Reframing Teachers as Intellectuals

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When I was six years old, I proudly announced to my parents that I wanted to be a teacher. My father kindly responded, “That’s nice, dolly, but you need to be something that realizes your full potential.”  Though my enthusiasm for education never diminished, neither did Dad’s various iterations of the message above: yes, teaching is a noble profession, a respectable profession, a necessary profession…but not a profession for you, dolly. You can do better.

I love my Dad. He’s an amazing father, and one of the most creative and ethical people I know. But he is also a pragmatist. Like many immigrant men and women who experienced economic and social hardship, Dad wanted his children to attain higher levels of financial security and professional prestige than he had. And he was well aware that in the United States, a teaching career assured neither. Although we’ve certainly argued about it over the years, I don’t fault Dad for his preferences, given the extent to which the surrounding culture reflects and reinforces this attitude. Education, while a top priority in our home, was a means, not an end. Unless of course you were going to be a university professor –to be a scholar, an intellectual, was a worthy aspiration. A schoolteacher, however? Not so much.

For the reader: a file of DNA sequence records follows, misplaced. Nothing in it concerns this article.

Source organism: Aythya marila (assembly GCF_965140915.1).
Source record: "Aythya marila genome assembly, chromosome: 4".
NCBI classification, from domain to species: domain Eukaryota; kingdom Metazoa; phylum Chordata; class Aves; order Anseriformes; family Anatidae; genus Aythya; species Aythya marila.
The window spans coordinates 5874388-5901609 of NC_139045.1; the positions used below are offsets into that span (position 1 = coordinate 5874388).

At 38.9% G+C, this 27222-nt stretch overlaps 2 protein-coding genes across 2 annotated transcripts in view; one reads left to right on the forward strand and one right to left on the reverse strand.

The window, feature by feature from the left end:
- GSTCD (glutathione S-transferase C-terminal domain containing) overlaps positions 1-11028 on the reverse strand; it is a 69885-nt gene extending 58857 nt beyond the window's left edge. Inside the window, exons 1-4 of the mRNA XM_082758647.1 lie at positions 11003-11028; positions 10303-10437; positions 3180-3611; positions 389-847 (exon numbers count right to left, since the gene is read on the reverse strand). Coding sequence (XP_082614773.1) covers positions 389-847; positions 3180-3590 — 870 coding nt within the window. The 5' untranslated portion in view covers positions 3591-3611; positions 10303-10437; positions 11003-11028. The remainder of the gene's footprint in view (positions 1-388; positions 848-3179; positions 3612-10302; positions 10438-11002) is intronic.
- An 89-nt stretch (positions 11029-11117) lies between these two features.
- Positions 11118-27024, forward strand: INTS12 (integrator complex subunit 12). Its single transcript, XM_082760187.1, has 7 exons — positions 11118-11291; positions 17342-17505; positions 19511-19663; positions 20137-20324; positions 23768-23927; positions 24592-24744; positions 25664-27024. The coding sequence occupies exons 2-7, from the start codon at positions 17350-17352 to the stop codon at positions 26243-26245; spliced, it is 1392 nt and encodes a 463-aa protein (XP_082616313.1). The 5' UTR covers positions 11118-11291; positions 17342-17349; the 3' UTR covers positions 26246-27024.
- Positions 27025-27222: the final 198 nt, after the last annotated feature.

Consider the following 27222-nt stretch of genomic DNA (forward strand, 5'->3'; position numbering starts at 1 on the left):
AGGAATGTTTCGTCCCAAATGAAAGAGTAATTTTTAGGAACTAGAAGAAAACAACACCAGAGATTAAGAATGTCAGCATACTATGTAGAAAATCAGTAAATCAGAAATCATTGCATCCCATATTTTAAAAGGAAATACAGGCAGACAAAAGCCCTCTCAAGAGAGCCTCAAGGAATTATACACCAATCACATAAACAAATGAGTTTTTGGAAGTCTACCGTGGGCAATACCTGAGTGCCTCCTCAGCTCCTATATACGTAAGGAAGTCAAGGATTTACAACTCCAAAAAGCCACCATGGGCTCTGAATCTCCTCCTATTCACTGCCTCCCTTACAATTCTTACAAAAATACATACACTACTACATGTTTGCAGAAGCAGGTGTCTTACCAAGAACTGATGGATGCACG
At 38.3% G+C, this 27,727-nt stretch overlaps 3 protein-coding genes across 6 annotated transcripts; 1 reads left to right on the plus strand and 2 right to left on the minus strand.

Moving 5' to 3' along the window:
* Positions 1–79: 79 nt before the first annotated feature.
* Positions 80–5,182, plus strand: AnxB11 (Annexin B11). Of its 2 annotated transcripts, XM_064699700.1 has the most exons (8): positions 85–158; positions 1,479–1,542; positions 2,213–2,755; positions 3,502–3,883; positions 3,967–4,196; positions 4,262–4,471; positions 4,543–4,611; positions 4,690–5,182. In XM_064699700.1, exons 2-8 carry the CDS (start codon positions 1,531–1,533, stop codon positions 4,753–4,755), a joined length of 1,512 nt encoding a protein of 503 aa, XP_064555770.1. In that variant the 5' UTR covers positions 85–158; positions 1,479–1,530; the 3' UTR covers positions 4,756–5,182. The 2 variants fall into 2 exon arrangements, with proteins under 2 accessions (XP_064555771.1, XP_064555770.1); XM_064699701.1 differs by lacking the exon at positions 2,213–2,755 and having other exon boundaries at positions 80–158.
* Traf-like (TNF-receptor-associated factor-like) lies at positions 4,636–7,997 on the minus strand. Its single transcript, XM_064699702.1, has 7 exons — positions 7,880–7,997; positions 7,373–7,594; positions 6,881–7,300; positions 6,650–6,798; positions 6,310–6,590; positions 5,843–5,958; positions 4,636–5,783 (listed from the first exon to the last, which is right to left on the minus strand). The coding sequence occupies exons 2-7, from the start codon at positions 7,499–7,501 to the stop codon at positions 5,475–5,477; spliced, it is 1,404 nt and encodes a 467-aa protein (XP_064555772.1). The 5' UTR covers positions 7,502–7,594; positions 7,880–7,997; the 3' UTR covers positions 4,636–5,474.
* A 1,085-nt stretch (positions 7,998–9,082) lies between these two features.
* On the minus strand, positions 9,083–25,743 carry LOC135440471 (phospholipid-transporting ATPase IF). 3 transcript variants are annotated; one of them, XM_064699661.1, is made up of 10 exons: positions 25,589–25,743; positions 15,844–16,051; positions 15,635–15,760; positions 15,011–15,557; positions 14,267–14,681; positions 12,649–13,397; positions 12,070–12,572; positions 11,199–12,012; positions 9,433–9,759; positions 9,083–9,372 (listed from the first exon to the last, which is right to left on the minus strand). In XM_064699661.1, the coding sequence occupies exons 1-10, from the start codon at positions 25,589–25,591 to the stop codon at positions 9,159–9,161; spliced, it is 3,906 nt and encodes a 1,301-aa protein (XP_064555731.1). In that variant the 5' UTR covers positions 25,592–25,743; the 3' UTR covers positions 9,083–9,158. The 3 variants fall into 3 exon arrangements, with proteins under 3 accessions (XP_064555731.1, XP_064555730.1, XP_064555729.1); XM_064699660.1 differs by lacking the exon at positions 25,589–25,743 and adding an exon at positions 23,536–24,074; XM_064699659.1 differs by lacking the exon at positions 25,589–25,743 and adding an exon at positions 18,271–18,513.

This pervasive attitude, even when held by well-intentioned people, is damaging to our education system. It discourages potentially fantastic educators from entering the field, and diminishes respect for those who have committed their lives to teaching.  It also leads to a lot of mixed messages about teachers’ value in society.  On one hand, we pay a lot of lip service to the power of a single teacher to change lives – there’s a whole genre of films perpetuating this image. Politicians speak of teachers as the keepers of the awesome responsibility of educating future generations. On the other hand, we see policies that seek to reward and punish teachers by boiling down their work to students’ ability to answer questions rather than to solve problems. We see low standards of entry relative to other professions, and low compensation proportional to the intensity of time and effort involved in the job. We have alternative credentialing programs that minimize training periods, perpetuating the myth that teaching doesn’t require substantial preparation.